Gus Van Sant’s Elephant (2003) remains in some ways the foundational film about mass shootings, even over Bowling for Columbine (2002). Michael Moore’s documentary indicted both US gun-lovers and the country’s institutionalized violence, militarization, and general culture of fear. But Elephant’s narrative ambiguity, dedication to realism (most notably the use of long takes and limited close-ups), and Brechtian components (a separation into chapters and recursive chronology) made it more like a Rorschach test. Did the shooters do it because they were bullied? Sexually confused? Played too many violent video games? Something else? Or are these all merely scapegoats for people with ideological priors to ascribe to fundamentally incomprehensible acts? Perhaps the film has none of this on its mind, and it was merely an exploitative cash-in on a real tragedy? Bowling for Columbine may have changed a few minds, but only among viewers who were already open to its thesis. Elephant demonstrated how eager we are to see our views parroted back at us.
More than 20 years after Columbine, mass shootings — especially school shootings — are ingrained in the public consciousness, and filmmakers, activists, politicians, pundits, lobbyists, advocacy groups, and nonprofits mostly prefer to bypass the messiness of uncertainty and multi-causality. We now have competing cottage industries of choir-preachers telling anyone who will listen (that is, groups that only include people who already agree with them) that their hobby horse is the cause of or solution to this issue. The problem with such an approach is not that it is often cynical, but that it is sometimes sincere. Todd Chandler’s Bulletproof, the latest cinematic investigation of the school shooting phenomenon, demonstrates this great paradox.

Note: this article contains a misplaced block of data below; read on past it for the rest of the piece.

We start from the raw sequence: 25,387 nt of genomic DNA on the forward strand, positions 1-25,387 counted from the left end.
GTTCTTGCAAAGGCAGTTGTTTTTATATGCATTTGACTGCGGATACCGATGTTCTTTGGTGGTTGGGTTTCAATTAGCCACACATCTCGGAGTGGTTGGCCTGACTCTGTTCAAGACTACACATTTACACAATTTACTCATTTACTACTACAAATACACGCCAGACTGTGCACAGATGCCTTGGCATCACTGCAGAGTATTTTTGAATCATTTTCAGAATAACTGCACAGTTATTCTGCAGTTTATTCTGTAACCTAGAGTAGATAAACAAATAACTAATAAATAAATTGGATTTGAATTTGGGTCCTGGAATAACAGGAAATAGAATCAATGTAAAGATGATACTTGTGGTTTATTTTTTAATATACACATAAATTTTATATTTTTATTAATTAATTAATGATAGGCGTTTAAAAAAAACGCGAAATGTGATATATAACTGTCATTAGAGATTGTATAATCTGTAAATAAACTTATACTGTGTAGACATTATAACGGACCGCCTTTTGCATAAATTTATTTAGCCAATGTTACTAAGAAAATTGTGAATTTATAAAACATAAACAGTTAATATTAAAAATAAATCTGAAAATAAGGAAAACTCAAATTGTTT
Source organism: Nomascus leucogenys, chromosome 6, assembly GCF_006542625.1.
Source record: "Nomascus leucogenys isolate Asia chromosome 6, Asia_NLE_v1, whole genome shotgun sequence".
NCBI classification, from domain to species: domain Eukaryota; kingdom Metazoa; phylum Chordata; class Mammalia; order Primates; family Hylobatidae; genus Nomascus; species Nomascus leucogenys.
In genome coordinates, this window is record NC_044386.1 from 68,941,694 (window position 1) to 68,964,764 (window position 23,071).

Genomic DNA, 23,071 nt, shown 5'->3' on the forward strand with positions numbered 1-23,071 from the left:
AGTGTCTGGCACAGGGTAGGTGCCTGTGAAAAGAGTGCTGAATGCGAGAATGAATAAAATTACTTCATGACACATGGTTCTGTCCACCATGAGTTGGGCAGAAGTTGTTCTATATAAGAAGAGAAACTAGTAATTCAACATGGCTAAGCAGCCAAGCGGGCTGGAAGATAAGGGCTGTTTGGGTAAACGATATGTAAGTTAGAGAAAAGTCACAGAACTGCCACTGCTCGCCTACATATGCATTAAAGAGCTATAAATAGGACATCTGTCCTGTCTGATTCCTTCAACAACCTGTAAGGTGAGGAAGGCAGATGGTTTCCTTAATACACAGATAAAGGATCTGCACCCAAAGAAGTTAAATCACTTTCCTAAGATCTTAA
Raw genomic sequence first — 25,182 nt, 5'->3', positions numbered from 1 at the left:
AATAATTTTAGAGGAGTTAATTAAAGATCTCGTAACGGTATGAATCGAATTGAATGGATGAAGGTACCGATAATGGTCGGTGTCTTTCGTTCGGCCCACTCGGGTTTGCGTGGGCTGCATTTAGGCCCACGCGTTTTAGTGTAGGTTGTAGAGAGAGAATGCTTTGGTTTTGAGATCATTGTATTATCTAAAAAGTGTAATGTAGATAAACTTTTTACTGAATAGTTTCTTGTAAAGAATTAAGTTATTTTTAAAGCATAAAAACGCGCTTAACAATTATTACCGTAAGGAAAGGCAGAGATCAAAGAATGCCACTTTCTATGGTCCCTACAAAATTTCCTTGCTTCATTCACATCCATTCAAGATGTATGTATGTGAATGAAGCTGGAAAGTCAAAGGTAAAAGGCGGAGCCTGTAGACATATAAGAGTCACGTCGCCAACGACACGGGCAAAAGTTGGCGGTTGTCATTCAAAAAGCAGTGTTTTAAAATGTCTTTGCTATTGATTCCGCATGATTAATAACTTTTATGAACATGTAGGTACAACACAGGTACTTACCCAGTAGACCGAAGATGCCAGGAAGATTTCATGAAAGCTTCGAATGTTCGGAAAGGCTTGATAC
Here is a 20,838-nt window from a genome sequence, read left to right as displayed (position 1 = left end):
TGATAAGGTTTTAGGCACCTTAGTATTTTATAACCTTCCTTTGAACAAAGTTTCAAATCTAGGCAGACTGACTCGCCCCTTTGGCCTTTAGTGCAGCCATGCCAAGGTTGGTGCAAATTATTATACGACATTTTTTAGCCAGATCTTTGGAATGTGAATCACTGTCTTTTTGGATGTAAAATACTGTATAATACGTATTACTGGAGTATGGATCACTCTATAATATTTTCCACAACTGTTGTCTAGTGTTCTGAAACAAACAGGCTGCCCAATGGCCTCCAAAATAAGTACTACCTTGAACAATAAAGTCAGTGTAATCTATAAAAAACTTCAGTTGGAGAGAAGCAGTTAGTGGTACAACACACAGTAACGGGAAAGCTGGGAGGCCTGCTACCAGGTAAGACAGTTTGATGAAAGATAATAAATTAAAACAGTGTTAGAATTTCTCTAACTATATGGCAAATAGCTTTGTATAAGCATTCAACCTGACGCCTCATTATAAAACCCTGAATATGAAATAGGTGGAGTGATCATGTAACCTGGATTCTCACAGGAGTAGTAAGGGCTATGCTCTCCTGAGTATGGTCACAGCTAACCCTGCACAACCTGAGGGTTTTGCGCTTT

The documentary avoids examining or even mentioning any specific shooting. It takes place at various schools, none of which have names that have been seared into our minds after wall-to-wall news coverage and subsequent institutional inaction. Bulletproof instead observes lockdown drills, school safety trade shows, and teacher training seminars. We hear a police officer discuss the uses of electronic locks, surveillance cameras, and tracking devices. We watch consultants praise the virtues of tactical gear and a trained, armed teacher. At a trade show, a salesperson touts the benefits of bulletproof whiteboards and desks, which retail for about 20 times the cost of their mundane counterparts — that’s nothing compared to the amount paid to a speaker who carves a mental picture for teachers of pointing a gun at an armed student and preparing to pull the trigger. It turns out there are many people who will get richer as long as kids keep getting shot.
Bulletproof does not make a show of this. There are no charts explaining how money is allocated, no text telling us how these industries have grown, no talking heads to tell us that this is a grift. With the same subtlety, Chandler demonstrates that lockdown drills cause more problems than they solve, and that all the money used on this security theater could better be spent actually educating children. Everyone from principals and superintendents to resource officers admits this, but funds are commonly earmarked for “safety.” Sure, someone with politics somewhere to the right of this writer’s might argue that all this is necessary, but such a viewer is unlikely to stumble upon this film, and would also not be convinced by anything that marshals evidence and presents an argument more explicitly. (In fact, such an approach tends to harden the beliefs of people invested in contrary opinions.)
More alarming than the cynics is the sincerity of Vy Tran. She tells Chandler how she grew up in a dangerous neighborhood, and after hearing a neighbor get shot, she decided to go into business making “affordable” bulletproof hoodies. Her company, Wonder Hoodie, is much more affordable than its competitors, but it’s still too expensive for the target audience. Tran’s solution? Sell en masse to gunmakers and other vultures so she can donate a handful of her products to the kids “who really need” them. She butters her bread by enriching the people invested in perpetuating both danger and fear, but does so believing she is offering a solution to that danger. Chandler’s filmmaking again betrays nothing merely giving Tran enough rope, but it is the most exemplary moment in the film. “Imagine if we monetized the rot,” a fictitious neoliberal once proposed. Imagine no more.
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